Volume 60 (1982) Issue 1 Pages 156-171
Space-time spectral analysis methods and their applications to large-scale atmospheric waves are reviewed.
Space-time spectral analysis resolves transient waves into eastward and westward moving components and is mathematically analogous to rotary spectral analysis which resolves twodimensional velocity vectors into clockwise and anticlockwise components. Space-time spectral analysis can also resolve transient waves consisting of multiple wavenumbers into standing and traveling wave packets. Space-time energy spectra are governed by space-time spectral energy equations which consist of linear and nonlinear energy transfer spectra.
Space-time spectra can be estimated by either the lag correlation method, direct Fourier transform method or the maximum entropy method depending on the length of the time record. By use of the modified space-Fourier transform these spectra can be estimated correctly from polar-orbiting satellite data which are sampled globally at different hours of the day.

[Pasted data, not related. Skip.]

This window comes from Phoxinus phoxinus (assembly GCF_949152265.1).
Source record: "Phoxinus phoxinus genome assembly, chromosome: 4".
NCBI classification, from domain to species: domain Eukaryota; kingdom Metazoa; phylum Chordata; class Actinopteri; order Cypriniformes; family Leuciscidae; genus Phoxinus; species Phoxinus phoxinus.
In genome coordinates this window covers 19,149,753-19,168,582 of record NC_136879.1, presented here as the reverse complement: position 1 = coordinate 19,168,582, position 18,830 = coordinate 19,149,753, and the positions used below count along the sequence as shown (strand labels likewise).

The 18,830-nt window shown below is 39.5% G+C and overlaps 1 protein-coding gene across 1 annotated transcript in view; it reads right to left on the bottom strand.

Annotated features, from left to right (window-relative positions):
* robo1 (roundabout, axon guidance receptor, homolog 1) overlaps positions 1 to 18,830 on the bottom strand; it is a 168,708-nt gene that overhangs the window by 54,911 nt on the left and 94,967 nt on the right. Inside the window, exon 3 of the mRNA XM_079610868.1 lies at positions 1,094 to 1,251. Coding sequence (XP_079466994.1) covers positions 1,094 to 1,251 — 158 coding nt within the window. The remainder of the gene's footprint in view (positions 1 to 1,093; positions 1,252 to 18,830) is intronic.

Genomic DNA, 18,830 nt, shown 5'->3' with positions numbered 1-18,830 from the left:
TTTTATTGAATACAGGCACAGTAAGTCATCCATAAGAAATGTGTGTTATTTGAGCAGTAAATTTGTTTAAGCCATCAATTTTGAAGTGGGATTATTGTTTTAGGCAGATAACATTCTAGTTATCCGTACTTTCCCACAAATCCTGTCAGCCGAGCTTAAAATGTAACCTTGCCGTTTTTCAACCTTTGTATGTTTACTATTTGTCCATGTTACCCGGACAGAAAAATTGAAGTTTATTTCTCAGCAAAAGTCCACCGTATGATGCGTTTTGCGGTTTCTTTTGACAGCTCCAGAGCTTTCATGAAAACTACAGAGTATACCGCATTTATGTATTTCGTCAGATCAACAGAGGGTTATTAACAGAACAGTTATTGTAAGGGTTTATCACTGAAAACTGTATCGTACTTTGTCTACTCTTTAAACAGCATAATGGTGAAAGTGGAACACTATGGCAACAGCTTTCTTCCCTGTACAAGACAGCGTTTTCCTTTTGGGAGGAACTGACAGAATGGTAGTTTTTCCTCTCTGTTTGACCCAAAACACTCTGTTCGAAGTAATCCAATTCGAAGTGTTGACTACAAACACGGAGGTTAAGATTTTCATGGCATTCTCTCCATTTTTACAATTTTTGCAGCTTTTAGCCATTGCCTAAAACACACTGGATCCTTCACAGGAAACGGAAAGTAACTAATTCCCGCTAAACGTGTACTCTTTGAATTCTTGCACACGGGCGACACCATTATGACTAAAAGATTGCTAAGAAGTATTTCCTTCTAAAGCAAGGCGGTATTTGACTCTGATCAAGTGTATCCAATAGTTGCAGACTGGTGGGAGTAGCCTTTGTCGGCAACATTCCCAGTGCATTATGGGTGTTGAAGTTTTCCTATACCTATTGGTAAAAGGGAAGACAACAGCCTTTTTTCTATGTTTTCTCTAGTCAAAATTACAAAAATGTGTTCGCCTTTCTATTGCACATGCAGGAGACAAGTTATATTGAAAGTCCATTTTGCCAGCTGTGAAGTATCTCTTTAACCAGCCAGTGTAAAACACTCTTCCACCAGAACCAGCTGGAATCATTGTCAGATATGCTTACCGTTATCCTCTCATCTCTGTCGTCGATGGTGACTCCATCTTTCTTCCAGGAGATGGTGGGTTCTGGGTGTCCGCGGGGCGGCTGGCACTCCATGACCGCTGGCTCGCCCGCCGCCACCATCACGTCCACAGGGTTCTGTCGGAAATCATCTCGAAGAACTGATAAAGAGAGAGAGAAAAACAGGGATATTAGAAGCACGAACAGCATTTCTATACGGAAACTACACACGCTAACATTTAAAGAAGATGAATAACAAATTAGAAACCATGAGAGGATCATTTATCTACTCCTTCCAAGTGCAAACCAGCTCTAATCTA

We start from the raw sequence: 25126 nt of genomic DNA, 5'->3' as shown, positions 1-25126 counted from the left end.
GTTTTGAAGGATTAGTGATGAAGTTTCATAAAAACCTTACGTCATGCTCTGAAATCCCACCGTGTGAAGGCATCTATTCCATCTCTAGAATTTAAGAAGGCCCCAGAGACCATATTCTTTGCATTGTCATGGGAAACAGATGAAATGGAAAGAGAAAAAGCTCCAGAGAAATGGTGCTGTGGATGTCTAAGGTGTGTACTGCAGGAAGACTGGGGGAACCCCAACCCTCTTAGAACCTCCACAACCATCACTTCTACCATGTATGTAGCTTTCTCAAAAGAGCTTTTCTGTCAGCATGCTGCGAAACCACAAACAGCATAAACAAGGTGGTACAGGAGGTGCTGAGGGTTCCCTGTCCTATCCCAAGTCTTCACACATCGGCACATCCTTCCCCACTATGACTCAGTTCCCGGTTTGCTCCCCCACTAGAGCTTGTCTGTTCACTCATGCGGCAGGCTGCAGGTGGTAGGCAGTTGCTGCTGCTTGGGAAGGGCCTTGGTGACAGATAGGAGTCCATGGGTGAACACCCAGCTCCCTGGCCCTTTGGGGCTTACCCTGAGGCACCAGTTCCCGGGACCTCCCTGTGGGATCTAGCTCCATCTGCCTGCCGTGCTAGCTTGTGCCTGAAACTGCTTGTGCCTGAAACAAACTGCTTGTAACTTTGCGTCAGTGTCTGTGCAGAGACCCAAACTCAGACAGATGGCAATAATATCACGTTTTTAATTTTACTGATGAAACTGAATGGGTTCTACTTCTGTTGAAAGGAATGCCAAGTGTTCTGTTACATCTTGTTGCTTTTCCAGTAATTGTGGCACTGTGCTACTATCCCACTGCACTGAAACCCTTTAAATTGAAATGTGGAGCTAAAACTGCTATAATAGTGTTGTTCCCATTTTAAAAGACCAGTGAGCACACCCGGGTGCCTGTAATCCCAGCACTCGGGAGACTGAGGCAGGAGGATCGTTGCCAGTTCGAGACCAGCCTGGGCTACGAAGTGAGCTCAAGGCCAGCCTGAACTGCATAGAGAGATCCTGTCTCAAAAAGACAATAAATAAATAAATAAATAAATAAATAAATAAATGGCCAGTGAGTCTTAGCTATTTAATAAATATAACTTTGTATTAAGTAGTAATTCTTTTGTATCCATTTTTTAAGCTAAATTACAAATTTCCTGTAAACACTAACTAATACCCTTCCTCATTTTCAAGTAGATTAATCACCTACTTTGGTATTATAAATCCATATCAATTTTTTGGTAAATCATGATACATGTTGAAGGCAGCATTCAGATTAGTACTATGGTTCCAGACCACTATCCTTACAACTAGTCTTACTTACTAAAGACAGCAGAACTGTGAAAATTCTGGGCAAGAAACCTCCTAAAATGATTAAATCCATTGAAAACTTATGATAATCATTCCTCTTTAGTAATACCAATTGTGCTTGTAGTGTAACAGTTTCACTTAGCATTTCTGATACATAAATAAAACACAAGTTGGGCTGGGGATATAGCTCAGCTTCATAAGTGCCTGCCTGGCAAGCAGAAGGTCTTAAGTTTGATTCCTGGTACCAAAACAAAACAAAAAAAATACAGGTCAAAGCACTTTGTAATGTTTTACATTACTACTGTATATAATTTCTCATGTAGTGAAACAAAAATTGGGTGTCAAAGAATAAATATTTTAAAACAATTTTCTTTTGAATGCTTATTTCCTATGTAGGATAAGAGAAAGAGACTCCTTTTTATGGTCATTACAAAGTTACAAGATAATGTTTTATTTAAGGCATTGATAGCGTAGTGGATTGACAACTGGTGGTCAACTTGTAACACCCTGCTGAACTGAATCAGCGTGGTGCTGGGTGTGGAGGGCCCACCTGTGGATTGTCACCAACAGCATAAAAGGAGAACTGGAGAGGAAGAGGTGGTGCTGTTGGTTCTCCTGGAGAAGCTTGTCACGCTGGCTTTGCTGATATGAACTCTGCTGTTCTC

Space-time spectral analysis has been extensively applied to data generated by GFDL general circulation models to determine the wave characteristics, structure and energetics of transient planetary waves, to verify the model with observations and to clarify their generation mechanisms by means of controlled experiments.